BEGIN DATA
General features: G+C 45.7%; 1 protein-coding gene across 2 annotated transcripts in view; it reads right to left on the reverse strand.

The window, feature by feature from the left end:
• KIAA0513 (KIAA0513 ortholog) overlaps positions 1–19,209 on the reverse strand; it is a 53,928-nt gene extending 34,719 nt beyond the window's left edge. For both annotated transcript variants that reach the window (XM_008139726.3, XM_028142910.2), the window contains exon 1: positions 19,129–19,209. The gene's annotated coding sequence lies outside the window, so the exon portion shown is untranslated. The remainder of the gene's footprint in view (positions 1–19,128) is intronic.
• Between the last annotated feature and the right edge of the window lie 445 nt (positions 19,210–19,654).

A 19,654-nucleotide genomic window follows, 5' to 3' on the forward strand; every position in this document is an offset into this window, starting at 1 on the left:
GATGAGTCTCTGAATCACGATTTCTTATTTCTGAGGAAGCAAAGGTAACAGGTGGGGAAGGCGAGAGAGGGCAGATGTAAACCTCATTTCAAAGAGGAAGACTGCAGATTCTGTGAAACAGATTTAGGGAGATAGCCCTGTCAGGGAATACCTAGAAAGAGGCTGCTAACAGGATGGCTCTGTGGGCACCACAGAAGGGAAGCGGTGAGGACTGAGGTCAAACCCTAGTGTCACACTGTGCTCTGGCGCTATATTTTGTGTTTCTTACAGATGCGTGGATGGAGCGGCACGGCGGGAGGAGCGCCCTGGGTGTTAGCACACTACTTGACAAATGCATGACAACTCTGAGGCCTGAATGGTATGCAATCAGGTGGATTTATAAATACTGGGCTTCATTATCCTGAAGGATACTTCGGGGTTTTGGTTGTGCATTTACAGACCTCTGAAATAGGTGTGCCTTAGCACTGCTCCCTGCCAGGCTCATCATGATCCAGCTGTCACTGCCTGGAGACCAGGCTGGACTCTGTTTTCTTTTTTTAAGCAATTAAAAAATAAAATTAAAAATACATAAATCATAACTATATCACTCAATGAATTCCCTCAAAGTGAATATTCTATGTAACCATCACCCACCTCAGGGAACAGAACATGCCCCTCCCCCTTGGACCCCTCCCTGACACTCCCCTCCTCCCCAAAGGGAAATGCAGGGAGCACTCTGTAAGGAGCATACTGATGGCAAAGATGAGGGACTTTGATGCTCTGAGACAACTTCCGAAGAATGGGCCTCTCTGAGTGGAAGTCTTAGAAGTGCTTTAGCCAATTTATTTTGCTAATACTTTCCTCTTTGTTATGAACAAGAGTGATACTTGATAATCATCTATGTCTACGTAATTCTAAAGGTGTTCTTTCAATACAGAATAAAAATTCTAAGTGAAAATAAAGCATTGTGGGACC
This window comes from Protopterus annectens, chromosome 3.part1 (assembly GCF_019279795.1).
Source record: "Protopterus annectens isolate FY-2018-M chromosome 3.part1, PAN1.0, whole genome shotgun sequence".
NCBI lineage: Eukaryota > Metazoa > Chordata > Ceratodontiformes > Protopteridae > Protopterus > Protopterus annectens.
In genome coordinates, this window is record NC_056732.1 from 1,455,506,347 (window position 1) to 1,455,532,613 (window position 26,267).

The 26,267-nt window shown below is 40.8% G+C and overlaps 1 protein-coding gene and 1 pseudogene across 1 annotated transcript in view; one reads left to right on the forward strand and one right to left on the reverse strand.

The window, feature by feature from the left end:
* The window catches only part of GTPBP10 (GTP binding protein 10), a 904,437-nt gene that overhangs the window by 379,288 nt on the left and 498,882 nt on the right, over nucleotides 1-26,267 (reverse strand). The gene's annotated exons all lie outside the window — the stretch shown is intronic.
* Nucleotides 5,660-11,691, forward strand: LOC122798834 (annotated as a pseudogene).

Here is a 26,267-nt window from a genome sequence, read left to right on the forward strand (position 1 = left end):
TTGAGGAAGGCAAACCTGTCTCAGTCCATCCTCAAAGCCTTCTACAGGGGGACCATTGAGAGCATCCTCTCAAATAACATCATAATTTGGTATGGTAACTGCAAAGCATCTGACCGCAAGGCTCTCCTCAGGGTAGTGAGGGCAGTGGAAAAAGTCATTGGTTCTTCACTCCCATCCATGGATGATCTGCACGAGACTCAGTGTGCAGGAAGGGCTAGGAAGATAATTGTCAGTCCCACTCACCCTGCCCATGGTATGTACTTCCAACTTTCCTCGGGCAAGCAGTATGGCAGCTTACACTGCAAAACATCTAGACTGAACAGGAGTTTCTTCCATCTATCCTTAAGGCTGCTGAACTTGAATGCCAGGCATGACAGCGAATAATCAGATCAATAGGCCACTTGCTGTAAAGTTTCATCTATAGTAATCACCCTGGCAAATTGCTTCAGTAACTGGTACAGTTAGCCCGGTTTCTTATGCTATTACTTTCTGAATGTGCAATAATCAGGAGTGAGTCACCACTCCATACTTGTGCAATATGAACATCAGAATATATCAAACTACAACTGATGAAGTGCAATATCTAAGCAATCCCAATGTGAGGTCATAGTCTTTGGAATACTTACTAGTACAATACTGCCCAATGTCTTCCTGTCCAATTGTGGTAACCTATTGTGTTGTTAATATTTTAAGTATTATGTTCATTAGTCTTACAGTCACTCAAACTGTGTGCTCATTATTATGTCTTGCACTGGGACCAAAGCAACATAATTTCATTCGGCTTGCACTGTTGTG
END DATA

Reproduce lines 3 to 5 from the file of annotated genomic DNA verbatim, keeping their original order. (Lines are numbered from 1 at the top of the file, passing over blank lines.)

• KIAA0513 (KIAA0513 ortholog) overlaps positions 1–19,209 on the reverse strand; it is a 53,928-nt gene extending 34,719 nt beyond the window's left edge. For both annotated transcript variants that reach the window (XM_008139726.3, XM_028142910.2), the window contains exon 1: positions 19,129–19,209. The gene's annotated coding sequence lies outside the window, so the exon portion shown is untranslated. The remainder of the gene's footprint in view (positions 1–19,128) is intronic.
• Between the last annotated feature and the right edge of the window lie 445 nt (positions 19,210–19,654).

A 19,654-nucleotide genomic window follows, 5' to 3' on the forward strand; every position in this document is an offset into this window, starting at 1 on the left: